Democrats in Congress are bravely marching ahead with their plans to pass a $1 trillion-plus health-care plan. To succeed, they have to get their rank and file members to support massive tax hikes and arbitrary price controls in Medicare. If nothing else, the latest white paper from Senator Baucus should makes it clear that Republicans have nothing to gain by helping them.

[Cross-posted at the Corner]

posted by James C. Capretta | 2:29 pm
File As: Health Care

Tuesday, May 19, 2009

Medicare Under Pressure: The 2009 Medicare Trustees' Report 

Last week, I had the pleasure of participating in a panel discussion on the latest Medicare Trustees' report at AEI. Rick Foster, the Chief Actuary for Medicare, presented the latest estimates, which were followed by comments from Mark McClellan, Joth Rother of AARP, myself, and former House Ways and Means Chairman Bill Thomas. I focused my remarks on the reasons efforts to "engineer" more efficiency from Washington are a real long-shot. It is no accident that Medicare looks and operates as it does today. Politicians can't pick between two hospitals or physician groups in their districts. They want the government insurance plan to pay all licensed providers the same fees, no matter the quality differences. Hence, Medicare's open network. And, of course, politicians want to insulate retirees as much as possible from any cost consequences of service use. Put it all together and it's a recipe for price controls and unconstrained volume—in other words, for what we see in Medicare today.

A video feed of the event is available here, audio here, and the slides I used for my presentation are here (in PDF format).

posted by James C. Capretta | 5:48 pm
File As: Health Care

Thursday, May 14, 2009

As Bad As Imagined 

As previously noted, today Senate Finance Committee chairman Max Baucus is meeting with the other members of the committee to discuss options for expanding insurance coverage. The slides they are using to guide their discussion (available here in PDF format) are illuminating to say the least.

Among other things, they indicate that the committee is considering a requirement that, if an Obama-like plan were to pass, all health-insurance plans would have to conform to one of four benefit designs: lowest, low, medium, and high. That’s it. Four options for everyone in the United States, determined by the federal government.

Of course, the committee is cognizant of President Obama’s promise that Americans who like the insurance they have today will be able to keep it. So they create a carve-out for “grandfathered plans.” Existing insurance can stay just as it is, they say.

Except that’s not really true. Because elsewhere in the document, the committee makes it clear that existing insurance arrangements that do not comply with government requirements cannot enroll new entrants. Nor can any enrollees get the new premium subsidies the committee is contemplating. Consequently, no “grandfathered plan” will be viable, or at least not for long. Understandably, many people would want to leave them to get the government’s money, and the pool for spreading insurance risk would become less stable as people exit for a host of reasons (like when they switch jobs or get married) but cannot be replaced with a new entrant.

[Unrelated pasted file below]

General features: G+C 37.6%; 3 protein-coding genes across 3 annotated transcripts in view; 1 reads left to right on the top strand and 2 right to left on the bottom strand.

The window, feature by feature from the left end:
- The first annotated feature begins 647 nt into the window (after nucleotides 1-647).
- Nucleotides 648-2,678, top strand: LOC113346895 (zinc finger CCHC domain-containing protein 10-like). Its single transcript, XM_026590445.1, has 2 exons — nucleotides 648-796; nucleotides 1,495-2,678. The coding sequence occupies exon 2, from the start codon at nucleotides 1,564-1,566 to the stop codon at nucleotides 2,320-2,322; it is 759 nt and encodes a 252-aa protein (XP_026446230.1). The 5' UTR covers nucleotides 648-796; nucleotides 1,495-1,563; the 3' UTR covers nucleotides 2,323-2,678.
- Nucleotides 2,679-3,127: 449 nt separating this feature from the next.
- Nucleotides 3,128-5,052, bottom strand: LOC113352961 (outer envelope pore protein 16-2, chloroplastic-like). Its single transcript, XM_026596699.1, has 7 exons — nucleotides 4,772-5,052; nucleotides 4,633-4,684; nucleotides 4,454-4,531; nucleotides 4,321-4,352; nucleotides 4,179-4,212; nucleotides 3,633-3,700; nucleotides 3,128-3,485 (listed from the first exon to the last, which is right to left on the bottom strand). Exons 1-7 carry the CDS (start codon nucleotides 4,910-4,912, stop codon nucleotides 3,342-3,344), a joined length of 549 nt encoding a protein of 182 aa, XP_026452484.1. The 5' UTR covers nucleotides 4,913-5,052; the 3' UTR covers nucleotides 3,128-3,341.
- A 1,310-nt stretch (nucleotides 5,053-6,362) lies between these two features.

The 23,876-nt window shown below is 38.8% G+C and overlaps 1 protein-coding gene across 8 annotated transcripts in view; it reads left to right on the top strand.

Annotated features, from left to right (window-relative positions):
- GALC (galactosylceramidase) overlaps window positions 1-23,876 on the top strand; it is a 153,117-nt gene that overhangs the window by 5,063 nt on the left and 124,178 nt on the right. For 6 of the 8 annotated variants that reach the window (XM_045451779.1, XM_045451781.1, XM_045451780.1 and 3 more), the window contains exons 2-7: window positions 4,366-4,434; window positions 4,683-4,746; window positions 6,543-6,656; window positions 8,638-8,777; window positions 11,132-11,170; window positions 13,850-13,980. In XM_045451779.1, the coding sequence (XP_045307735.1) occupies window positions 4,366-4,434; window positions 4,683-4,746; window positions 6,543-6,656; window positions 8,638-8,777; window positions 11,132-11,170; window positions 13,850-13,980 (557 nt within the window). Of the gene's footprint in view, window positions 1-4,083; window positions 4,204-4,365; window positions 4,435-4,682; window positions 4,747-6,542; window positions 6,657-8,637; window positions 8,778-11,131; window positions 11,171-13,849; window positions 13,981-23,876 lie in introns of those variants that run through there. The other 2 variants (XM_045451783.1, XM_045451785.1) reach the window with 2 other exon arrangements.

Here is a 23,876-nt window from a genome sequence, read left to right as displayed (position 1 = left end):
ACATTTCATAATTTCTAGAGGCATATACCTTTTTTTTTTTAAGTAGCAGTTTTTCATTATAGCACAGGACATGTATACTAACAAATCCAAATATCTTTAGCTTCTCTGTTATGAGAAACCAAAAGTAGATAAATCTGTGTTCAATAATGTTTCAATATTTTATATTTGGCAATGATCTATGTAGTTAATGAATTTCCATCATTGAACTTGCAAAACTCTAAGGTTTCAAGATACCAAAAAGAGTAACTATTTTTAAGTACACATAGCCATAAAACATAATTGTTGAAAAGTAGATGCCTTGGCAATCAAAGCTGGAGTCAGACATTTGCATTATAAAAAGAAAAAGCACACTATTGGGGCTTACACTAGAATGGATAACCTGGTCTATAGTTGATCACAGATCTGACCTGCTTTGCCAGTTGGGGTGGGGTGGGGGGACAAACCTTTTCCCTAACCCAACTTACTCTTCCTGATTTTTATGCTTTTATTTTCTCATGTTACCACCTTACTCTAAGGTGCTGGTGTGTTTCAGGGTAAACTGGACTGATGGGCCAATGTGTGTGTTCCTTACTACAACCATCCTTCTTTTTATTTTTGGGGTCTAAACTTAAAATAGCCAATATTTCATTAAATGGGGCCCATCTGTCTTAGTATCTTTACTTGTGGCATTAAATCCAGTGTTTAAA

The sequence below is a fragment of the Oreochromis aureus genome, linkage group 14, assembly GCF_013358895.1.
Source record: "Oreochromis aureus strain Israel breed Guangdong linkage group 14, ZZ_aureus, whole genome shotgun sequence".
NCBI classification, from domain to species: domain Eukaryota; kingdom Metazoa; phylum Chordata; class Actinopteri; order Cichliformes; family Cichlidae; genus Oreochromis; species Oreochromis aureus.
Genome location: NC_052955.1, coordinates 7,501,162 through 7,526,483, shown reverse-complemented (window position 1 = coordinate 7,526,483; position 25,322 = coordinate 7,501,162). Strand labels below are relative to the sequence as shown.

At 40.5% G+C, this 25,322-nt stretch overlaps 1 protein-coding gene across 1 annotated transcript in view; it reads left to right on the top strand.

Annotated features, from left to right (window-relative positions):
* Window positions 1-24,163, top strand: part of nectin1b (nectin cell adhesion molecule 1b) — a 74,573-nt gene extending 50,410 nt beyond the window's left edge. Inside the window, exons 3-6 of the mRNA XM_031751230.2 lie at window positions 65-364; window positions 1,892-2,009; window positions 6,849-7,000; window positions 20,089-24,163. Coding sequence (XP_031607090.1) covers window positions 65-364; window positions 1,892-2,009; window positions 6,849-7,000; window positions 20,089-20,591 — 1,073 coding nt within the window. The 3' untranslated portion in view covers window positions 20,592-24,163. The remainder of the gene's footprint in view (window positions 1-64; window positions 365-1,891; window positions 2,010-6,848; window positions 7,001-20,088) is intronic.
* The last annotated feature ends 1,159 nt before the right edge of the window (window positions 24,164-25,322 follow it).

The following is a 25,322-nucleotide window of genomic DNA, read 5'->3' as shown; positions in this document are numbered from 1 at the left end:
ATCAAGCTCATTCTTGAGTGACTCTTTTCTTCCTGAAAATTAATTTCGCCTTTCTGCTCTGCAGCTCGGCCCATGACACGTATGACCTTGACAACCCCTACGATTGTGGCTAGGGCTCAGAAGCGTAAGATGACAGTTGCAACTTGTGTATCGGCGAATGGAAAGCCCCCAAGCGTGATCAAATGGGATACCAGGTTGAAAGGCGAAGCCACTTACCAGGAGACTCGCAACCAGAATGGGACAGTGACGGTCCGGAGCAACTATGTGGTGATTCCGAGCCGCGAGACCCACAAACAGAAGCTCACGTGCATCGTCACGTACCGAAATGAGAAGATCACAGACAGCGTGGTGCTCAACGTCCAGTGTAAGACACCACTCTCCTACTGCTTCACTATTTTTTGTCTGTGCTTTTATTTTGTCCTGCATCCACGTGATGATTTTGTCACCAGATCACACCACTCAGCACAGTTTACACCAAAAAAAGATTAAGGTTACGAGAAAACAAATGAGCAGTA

Regarding “affordability,” the committee is apparently looking at providing new premium subsidies to everyone below 400 percent of poverty. For a family of four, that’s about $88,000 per year. A very large segment of the working-age population falls below that threshold. If enacted, it would be a massive new health-care entitlement piled on top of the unaffordable ones already on the books.

And then there’s the government-run insurance plan. The committee outline suggests four options: a Medicare-like plan; a plan which looks like Medicare but pays higher rates to doctors and hospitals; a plan that tries to create some distance from the government with “third-party” administration; and a state-based public plan. (The committee also notes that it is possible the legislation would not include a new government-run option at all.)

These alternative design options for the “government option” are really a distraction because it really doesn’t matter what such a plan looks like at enactment. What matters is what it will become over time. Safeguards today can be easily overridden later. When the government micro-manages health insurance, it is inevitable that arbitrary price-setting will become the favored method of trying to control total costs because it creates the illusion that beneficiaries are protected. It’s only the doctors and hospitals who are getting paid less for each service rendered, politicians claim. Of course, that’s the first step down the slippery slope to waiting lists.

[Cross-posted at the Corner]

posted by James C. Capretta | 6:17 pm
File As: Health Care